Researchers at ETH Zurich have developed a method to explore the possibilities of how the pandemic virus could evolve. Thanks to their work, it may be possible to develop antibody therapies and vaccines that are more likely to be effective also against future viral variants.
SARS-CoV-2 is constantly mutating; each new variant often surprises the world. Take for example the highly mutated Omicron variant that emerged last November and required health authorities to develop a rapid response strategy even though, initially there were no answers to important questions: How protected are vaccinated and previously infected people against the new variant? And are antibody therapies still effective against this new version of the virus?
Researchers led by Professor Sai Reddy from the Department of Biosystems Science and Engineering at ETH Zurich in Basel have now developed a way of using artificial intelligence to answer such questions, potentially even in real-time immediately after a new variant emerges.
Exploring the multitude of potential variants
Since viruses mutate randomly, no one can know exactly how SARS-CoV-2 will evolve in the coming months and years and which variants will dominate in the future. In theory, there is virtually no limit to the ways in which a virus could mutate. And this is the case even when considering a small region of the virus: the SARS-CoV-2 spike protein, which is important for infection and detection by the immune system. In this region alone there are tens of billions of theoretical possible mutations.
That’s why the new method takes a comprehensive approach: for each variant in this multitude of potential viral variants, it predicts whether or not it is capable of infecting human cells and if it will be neutralized by antibodies produced by the immune system found in vaccinated and recovered persons. It is highly likely that hidden among all these potential variants is the one that will dominate the next stage of the COVID-19 pandemic.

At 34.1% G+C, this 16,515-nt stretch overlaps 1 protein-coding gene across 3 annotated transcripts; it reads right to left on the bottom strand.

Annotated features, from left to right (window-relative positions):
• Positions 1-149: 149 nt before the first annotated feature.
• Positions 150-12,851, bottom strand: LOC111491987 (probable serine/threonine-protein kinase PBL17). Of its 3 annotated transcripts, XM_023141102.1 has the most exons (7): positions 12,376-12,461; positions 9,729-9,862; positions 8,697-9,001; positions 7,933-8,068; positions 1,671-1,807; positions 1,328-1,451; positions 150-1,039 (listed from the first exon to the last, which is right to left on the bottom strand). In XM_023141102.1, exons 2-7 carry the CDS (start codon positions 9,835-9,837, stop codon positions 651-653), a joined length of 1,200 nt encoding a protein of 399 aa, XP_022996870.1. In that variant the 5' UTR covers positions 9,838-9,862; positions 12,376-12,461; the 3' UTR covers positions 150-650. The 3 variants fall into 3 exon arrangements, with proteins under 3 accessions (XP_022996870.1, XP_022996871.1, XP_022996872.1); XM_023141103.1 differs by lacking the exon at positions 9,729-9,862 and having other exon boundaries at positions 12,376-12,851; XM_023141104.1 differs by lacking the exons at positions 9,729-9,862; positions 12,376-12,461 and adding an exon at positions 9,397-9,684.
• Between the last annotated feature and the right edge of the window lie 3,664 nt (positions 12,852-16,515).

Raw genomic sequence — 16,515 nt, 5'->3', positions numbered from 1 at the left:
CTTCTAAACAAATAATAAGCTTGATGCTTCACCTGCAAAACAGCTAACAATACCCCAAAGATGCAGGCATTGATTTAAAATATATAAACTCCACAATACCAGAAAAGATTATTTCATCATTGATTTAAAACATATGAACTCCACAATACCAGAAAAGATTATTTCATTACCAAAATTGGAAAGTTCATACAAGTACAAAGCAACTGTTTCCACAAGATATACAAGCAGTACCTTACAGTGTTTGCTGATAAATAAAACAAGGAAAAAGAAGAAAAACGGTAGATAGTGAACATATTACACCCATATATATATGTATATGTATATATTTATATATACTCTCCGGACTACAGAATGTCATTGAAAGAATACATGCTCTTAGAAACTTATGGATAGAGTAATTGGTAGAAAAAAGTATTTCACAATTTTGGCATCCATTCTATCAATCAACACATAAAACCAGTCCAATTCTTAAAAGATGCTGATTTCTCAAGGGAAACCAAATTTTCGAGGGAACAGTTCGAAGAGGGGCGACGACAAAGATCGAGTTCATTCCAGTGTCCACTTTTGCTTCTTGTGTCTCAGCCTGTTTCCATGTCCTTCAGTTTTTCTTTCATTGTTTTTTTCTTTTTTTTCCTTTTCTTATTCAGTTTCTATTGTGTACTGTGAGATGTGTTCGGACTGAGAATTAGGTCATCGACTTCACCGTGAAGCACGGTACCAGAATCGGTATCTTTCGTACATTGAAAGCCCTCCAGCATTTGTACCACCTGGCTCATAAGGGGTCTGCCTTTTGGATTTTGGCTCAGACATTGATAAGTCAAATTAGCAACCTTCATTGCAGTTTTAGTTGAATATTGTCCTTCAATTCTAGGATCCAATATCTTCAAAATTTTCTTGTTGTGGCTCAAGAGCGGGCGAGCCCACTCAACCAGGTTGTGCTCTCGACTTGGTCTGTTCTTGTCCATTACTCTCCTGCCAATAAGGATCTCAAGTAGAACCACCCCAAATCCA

Synthetic evolution and machine learning
To establish their method, Reddy and his team used laboratory experiments to generate a large collection of mutated variants of the SARS-CoV-2 spike protein. The scientists did not produce or work with live virus, rather they produced only a part of the spike protein, and therefore there was no danger of a laboratory leak.
The spike protein interacts with the ACE2 protein on human cells for infection, and antibodies from vaccination, infection or antibody therapy work by blocking this mechanism. Many of the mutations in SARS-CoV-2 variants occur in this region, which allows the virus to evade the immune system and continue to spread.
Although the collection of mutated variants the researchers have analysed comprises only a small fraction of the several billion theoretically possible variants – which would be impossible to test in a laboratory setting – it does contain a million such variants. These carry different mutations or combinations of mutations.
By performing high-throughput experiments and sequencing the DNA from these million variants, the researchers determined how successfully these variants interact with the ACE2 protein and with existing antibody therapies. This indicates how well the individual potential variants could infect human cells and how well they could escape from antibodies.